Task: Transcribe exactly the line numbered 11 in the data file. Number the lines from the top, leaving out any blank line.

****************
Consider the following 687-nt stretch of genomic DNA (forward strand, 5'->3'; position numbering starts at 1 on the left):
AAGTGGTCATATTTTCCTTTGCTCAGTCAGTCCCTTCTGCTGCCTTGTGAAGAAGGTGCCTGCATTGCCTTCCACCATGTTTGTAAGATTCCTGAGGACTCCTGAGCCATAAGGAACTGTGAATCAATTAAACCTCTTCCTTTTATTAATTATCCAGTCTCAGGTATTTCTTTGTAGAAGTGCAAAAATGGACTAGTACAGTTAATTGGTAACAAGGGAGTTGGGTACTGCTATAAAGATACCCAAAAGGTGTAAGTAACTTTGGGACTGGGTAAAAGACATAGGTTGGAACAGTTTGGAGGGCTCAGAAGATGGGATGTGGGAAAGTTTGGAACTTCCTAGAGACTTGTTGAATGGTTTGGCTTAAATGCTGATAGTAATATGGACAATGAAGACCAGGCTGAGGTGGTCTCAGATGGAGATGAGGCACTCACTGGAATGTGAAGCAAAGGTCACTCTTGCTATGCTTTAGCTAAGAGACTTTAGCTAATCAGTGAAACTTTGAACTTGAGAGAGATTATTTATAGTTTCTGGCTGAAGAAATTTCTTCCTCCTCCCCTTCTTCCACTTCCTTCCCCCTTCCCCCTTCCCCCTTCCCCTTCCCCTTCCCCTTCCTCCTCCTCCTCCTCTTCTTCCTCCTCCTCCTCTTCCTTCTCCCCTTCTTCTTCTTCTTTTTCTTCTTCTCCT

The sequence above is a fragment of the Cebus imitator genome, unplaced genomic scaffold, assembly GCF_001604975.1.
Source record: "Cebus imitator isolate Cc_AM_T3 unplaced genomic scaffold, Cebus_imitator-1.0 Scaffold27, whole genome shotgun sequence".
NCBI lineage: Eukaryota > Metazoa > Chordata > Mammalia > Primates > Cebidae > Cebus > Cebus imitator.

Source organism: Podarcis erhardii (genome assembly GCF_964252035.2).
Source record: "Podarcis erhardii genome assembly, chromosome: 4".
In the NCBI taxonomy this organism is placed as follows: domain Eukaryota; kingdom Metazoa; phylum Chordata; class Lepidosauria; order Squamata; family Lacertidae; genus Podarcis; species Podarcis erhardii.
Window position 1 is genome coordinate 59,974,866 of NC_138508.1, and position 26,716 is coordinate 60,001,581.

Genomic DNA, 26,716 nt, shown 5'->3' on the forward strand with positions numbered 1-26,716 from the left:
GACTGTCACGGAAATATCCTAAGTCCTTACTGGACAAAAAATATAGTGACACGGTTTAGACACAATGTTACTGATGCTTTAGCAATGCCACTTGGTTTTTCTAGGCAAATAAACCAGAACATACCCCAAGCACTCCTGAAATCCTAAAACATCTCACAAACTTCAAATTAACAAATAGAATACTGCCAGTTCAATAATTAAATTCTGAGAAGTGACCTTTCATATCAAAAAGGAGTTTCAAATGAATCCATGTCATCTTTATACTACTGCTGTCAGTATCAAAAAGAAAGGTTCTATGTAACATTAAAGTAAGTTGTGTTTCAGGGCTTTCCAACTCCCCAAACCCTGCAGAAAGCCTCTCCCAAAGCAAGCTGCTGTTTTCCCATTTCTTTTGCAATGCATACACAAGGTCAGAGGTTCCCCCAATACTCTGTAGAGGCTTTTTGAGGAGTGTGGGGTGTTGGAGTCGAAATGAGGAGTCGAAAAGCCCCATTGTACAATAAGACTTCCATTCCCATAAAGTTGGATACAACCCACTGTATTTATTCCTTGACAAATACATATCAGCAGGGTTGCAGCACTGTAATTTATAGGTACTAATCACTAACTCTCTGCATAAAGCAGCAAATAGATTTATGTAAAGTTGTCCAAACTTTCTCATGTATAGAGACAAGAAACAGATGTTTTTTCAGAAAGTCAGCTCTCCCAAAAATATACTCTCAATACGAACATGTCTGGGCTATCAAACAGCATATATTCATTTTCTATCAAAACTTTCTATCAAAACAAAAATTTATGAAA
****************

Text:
GACTGTCACGGAAATATCCTAAGTCCTTACTGGACAAAAAATATAGTGACACGGTTTAGACACAATGTTACTGATGCTTTAGCAATGCCACTTGGTTTTTCTAGGCAAATAAACCAGAACATACCCCAAGCACTCCTGAAATCCTAAAACATCTCACAAACTTCAAATTAACAAATAGAATACTGCCAGTTCAATAATTAAATTCTGAGAAGTGACCTTTCATATCAAAAAGGAGTTTCAAATGAATCCATGTCATCTTTATACTACTGCTGTCAGTATCAAAAAGAAAGGTTCTATGTAACATTAAAGTAAGTTGTGTTTCAGGGCTTTCCAACTCCCCAAACCCTGCAGAAAGCCTCTCCCAAAGCAAGCTGCTGTTTTCCCATTTCTTTTGCAATGCATACACAAGGTCAGAGGTTCCCCCAATACTCTGTAGAGGCTTTTTGAGGAGTGTGGGGTGTTGGAGTCGAAATGAGGAGTCGAAAAGCCCCATTGTACAATAAGACTTCCATTCCCATAAAGTTGGATACAACCCACTGTATTTATTCCTTGACAAATACATATCAGCAGGGTTGCAGCACTGTAATTTATAGGTACTAATCACTAACTCTCTGCATAAAGCAGCAAATAGATTTATGTAAAGTTGTCCAAACTTTCTCATGTATAGAGACAAGAAACAGATGTTTTTTCAGAAAGTCAGCTCTCCCAAAAATATACTCTCAATACGAACATGTCTGGGCTATCAAACAGCATATATTCATTTTCTATCAAAACTTTCTATCAAAACAAAAATTTATGAAA